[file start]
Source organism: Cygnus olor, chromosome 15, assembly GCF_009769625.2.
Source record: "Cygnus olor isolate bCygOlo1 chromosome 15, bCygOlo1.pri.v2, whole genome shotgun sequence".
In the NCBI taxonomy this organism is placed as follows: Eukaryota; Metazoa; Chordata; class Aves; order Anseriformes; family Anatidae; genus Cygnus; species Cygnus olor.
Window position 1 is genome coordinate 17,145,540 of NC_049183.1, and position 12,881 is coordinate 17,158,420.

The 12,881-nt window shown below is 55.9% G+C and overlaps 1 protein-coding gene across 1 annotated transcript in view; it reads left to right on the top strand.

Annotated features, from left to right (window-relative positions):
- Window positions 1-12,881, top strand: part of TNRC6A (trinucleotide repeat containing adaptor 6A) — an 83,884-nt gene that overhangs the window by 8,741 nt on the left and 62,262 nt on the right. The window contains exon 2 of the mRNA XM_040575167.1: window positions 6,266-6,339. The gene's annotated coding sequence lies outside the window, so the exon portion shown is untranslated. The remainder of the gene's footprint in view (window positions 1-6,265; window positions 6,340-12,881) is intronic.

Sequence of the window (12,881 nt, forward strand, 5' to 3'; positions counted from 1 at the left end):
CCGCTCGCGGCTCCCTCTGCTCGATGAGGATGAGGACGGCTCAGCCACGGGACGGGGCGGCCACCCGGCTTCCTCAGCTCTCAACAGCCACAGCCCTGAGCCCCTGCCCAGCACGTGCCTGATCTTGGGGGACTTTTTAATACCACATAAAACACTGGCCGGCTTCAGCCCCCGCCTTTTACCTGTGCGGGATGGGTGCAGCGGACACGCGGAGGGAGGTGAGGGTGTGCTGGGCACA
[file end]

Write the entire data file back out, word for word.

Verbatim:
Source organism: Cygnus olor, chromosome 15, assembly GCF_009769625.2.
Source record: "Cygnus olor isolate bCygOlo1 chromosome 15, bCygOlo1.pri.v2, whole genome shotgun sequence".
In the NCBI taxonomy this organism is placed as follows: Eukaryota; Metazoa; Chordata; class Aves; order Anseriformes; family Anatidae; genus Cygnus; species Cygnus olor.
Window position 1 is genome coordinate 17,145,540 of NC_049183.1, and position 12,881 is coordinate 17,158,420.

The 12,881-nt window shown below is 55.9% G+C and overlaps 1 protein-coding gene across 1 annotated transcript in view; it reads left to right on the top strand.

Annotated features, from left to right (window-relative positions):
- Window positions 1-12,881, top strand: part of TNRC6A (trinucleotide repeat containing adaptor 6A) — an 83,884-nt gene that overhangs the window by 8,741 nt on the left and 62,262 nt on the right. The window contains exon 2 of the mRNA XM_040575167.1: window positions 6,266-6,339. The gene's annotated coding sequence lies outside the window, so the exon portion shown is untranslated. The remainder of the gene's footprint in view (window positions 1-6,265; window positions 6,340-12,881) is intronic.

Sequence of the window (12,881 nt, forward strand, 5' to 3'; positions counted from 1 at the left end):
CCGCTCGCGGCTCCCTCTGCTCGATGAGGATGAGGACGGCTCAGCCACGGGACGGGGCGGCCACCCGGCTTCCTCAGCTCTCAACAGCCACAGCCCTGAGCCCCTGCCCAGCACGTGCCTGATCTTGGGGGACTTTTTAATACCACATAAAACACTGGCCGGCTTCAGCCCCCGCCTTTTACCTGTGCGGGATGGGTGCAGCGGACACGCGGAGGGAGGTGAGGGTGTGCTGGGCACA